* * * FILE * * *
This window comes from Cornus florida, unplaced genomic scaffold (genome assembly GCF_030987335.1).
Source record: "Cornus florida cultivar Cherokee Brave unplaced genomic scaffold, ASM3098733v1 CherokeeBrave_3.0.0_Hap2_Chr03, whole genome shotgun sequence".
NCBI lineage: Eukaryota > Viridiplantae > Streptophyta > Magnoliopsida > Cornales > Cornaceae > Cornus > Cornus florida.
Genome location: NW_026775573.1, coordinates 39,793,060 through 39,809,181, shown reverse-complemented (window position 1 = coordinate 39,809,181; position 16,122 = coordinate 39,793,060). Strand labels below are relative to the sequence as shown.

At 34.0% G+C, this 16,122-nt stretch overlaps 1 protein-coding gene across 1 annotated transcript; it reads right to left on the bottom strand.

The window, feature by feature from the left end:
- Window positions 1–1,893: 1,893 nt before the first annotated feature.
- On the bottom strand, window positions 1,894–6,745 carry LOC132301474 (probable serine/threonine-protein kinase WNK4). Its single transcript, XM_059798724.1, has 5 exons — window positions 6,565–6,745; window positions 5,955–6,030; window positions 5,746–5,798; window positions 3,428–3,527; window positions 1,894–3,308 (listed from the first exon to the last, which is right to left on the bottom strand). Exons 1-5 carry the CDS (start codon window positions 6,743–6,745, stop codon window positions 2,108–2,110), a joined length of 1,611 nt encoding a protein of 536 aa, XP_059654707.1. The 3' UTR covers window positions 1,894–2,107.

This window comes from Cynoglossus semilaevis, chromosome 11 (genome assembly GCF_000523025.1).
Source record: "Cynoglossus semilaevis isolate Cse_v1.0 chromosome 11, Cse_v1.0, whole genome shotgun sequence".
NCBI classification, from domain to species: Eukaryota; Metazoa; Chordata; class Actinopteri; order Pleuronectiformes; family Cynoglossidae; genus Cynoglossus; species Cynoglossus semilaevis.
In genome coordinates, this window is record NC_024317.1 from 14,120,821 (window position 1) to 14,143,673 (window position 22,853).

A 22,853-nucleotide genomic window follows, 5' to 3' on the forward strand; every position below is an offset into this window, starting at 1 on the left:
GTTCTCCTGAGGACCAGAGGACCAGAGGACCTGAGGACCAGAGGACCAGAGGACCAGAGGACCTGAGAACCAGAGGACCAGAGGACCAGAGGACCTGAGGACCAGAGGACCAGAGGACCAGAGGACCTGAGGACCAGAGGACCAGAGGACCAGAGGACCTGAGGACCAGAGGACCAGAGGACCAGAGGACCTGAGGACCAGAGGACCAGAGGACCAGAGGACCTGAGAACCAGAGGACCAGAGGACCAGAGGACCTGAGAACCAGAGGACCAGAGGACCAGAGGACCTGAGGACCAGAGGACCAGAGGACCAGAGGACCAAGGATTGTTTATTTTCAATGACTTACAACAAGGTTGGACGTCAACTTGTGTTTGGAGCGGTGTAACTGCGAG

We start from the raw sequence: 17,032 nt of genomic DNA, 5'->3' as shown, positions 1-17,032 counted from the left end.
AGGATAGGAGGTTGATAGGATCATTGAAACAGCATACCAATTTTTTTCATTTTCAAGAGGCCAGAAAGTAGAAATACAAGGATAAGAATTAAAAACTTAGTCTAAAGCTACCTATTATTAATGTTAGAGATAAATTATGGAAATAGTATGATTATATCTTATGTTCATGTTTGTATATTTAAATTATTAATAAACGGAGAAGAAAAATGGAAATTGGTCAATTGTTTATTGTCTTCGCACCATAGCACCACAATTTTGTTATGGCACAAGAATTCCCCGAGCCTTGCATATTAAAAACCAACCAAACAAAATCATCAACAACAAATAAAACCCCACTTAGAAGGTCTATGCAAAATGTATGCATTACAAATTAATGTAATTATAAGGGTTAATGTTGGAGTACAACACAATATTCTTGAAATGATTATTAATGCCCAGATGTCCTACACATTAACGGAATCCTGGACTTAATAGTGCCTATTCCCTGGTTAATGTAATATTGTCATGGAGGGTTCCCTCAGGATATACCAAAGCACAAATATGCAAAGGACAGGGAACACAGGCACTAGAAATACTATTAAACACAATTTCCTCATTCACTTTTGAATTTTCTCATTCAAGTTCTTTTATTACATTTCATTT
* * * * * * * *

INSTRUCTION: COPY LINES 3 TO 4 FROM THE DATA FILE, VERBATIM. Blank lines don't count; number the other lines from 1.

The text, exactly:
NCBI lineage: Eukaryota > Viridiplantae > Streptophyta > Magnoliopsida > Cornales > Cornaceae > Cornus > Cornus florida.
Genome location: NW_026775573.1, coordinates 39,793,060 through 39,809,181, shown reverse-complemented (window position 1 = coordinate 39,809,181; position 16,122 = coordinate 39,793,060). Strand labels below are relative to the sequence as shown.